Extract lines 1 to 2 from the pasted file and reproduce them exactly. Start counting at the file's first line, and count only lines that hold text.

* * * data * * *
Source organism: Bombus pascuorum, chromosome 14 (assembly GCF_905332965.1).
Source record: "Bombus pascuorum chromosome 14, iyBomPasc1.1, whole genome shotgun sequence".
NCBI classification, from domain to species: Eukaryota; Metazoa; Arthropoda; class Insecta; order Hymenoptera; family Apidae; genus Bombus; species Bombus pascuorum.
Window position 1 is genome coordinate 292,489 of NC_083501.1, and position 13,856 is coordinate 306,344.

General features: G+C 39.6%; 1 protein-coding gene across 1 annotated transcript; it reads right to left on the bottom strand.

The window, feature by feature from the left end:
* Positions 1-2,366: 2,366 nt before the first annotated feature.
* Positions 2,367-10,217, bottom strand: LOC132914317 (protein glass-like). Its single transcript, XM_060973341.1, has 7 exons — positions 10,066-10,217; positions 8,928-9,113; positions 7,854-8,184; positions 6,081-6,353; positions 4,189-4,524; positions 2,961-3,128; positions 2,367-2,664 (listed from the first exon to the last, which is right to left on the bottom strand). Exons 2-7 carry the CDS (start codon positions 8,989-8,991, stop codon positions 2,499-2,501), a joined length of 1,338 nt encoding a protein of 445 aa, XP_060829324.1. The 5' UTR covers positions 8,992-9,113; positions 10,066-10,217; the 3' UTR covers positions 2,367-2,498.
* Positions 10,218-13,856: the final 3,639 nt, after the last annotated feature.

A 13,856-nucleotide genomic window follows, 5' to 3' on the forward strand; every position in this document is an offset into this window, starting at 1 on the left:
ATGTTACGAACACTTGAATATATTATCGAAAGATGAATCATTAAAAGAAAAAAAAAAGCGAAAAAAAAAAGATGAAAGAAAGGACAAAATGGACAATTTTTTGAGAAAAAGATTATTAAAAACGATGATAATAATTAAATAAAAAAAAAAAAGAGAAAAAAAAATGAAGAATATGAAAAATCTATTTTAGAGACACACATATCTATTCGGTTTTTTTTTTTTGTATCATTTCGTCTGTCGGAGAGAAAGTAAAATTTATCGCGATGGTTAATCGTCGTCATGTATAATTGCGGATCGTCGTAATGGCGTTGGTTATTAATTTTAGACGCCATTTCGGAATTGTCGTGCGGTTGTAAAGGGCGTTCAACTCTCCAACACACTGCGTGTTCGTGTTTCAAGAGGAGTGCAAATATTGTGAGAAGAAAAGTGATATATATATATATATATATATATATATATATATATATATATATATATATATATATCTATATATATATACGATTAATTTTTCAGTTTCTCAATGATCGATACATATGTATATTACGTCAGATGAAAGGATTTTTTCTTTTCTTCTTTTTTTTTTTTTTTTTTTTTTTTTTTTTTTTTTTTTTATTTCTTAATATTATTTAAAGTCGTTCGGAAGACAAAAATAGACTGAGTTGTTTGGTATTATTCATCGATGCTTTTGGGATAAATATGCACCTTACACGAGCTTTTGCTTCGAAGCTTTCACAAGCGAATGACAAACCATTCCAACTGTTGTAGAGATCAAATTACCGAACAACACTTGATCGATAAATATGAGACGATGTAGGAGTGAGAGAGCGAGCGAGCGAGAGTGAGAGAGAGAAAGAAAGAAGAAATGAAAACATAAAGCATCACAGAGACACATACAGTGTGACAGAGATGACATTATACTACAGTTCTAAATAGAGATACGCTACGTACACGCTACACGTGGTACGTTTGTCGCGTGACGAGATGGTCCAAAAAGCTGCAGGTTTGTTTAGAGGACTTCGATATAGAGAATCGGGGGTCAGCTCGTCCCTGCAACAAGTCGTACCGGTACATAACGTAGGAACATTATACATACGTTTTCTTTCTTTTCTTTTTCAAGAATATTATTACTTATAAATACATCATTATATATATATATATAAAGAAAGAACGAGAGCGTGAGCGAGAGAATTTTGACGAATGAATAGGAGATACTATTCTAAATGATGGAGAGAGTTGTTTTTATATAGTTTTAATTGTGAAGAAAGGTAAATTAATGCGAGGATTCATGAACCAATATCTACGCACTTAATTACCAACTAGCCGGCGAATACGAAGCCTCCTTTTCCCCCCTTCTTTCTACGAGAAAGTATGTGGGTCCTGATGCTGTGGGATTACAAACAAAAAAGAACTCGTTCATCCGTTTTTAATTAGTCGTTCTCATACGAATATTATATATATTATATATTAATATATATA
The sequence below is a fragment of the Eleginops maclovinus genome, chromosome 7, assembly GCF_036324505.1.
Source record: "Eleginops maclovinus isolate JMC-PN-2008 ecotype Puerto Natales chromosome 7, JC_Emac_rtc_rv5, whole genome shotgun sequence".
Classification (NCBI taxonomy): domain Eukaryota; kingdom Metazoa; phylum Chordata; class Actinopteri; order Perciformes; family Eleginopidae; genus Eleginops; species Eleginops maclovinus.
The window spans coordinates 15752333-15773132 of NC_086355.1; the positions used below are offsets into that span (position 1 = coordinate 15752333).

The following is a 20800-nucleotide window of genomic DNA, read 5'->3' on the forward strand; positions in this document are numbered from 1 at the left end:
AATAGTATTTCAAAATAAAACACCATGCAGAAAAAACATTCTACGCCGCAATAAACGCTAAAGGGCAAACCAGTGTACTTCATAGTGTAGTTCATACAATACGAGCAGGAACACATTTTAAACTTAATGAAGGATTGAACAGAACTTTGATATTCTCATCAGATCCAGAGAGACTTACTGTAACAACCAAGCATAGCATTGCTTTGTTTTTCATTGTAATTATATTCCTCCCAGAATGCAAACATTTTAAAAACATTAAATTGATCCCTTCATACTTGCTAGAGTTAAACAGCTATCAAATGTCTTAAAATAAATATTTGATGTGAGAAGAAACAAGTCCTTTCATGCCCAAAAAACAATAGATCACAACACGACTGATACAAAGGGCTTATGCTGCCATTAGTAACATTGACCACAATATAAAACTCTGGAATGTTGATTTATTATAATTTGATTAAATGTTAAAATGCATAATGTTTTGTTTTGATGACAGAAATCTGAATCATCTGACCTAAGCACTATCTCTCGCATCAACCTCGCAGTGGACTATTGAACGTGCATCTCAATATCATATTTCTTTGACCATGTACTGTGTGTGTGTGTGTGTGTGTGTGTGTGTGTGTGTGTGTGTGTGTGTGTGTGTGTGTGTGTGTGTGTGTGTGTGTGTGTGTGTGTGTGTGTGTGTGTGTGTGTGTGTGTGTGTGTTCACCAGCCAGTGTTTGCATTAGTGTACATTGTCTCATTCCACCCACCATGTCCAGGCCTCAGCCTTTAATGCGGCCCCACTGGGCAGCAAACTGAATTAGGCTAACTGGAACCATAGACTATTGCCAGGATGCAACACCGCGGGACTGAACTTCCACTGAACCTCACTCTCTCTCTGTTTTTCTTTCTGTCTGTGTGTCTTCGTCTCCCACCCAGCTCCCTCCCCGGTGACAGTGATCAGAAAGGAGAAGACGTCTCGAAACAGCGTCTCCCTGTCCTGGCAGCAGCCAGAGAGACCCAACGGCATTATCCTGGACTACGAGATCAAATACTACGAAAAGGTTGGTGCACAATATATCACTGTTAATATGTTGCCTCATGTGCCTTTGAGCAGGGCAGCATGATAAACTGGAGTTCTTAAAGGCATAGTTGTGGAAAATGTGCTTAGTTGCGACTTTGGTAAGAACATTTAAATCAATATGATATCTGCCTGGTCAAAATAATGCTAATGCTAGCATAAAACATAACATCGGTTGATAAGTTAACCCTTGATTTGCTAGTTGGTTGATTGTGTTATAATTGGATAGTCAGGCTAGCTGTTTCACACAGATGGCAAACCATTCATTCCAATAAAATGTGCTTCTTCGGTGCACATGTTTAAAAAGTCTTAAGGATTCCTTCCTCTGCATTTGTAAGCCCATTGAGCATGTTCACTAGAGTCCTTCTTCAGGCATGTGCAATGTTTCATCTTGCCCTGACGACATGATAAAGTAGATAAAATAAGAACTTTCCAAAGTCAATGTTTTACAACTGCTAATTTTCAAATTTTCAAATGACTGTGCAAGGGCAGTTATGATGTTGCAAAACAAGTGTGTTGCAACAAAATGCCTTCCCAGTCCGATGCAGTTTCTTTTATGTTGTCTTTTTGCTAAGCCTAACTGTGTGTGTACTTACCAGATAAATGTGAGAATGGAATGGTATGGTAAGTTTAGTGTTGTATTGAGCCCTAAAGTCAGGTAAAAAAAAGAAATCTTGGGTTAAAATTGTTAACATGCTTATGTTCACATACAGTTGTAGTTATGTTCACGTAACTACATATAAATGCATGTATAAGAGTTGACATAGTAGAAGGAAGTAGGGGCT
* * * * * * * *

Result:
Source organism: Bombus pascuorum, chromosome 14 (assembly GCF_905332965.1).
Source record: "Bombus pascuorum chromosome 14, iyBomPasc1.1, whole genome shotgun sequence".